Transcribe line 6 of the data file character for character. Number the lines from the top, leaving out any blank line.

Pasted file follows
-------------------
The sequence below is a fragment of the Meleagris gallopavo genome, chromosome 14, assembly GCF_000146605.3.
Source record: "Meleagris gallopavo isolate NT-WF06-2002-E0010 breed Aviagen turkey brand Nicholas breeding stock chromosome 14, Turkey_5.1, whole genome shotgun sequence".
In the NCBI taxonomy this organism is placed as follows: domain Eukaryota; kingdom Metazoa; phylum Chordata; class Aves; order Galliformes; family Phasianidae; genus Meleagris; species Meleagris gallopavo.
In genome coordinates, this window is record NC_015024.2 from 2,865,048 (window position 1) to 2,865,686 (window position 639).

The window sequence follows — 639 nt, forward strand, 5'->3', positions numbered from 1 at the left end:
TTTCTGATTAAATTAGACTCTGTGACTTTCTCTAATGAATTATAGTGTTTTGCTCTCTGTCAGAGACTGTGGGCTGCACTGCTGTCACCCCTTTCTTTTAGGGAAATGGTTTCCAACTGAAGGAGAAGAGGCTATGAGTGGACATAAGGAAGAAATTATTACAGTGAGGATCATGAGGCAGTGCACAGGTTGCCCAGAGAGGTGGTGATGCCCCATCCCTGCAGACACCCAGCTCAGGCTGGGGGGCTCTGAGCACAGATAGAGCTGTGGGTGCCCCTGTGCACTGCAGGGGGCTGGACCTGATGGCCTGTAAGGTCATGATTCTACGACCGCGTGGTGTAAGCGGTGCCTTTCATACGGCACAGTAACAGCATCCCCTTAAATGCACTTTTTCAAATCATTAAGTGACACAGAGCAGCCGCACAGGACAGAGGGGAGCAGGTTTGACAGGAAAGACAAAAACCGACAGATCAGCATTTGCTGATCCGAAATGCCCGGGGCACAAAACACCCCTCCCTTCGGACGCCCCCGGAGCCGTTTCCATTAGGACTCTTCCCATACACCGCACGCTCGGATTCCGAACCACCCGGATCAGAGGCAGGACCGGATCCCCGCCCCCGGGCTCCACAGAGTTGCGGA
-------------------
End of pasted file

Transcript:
TTTCTGATTAAATTAGACTCTGTGACTTTCTCTAATGAATTATAGTGTTTTGCTCTCTGTCAGAGACTGTGGGCTGCACTGCTGTCACCCCTTTCTTTTAGGGAAATGGTTTCCAACTGAAGGAGAAGAGGCTATGAGTGGACATAAGGAAGAAATTATTACAGTGAGGATCATGAGGCAGTGCACAGGTTGCCCAGAGAGGTGGTGATGCCCCATCCCTGCAGACACCCAGCTCAGGCTGGGGGGCTCTGAGCACAGATAGAGCTGTGGGTGCCCCTGTGCACTGCAGGGGGCTGGACCTGATGGCCTGTAAGGTCATGATTCTACGACCGCGTGGTGTAAGCGGTGCCTTTCATACGGCACAGTAACAGCATCCCCTTAAATGCACTTTTTCAAATCATTAAGTGACACAGAGCAGCCGCACAGGACAGAGGGGAGCAGGTTTGACAGGAAAGACAAAAACCGACAGATCAGCATTTGCTGATCCGAAATGCCCGGGGCACAAAACACCCCTCCCTTCGGACGCCCCCGGAGCCGTTTCCATTAGGACTCTTCCCATACACCGCACGCTCGGATTCCGAACCACCCGGATCAGAGGCAGGACCGGATCCCCGCCCCCGGGCTCCACAGAGTTGCGGA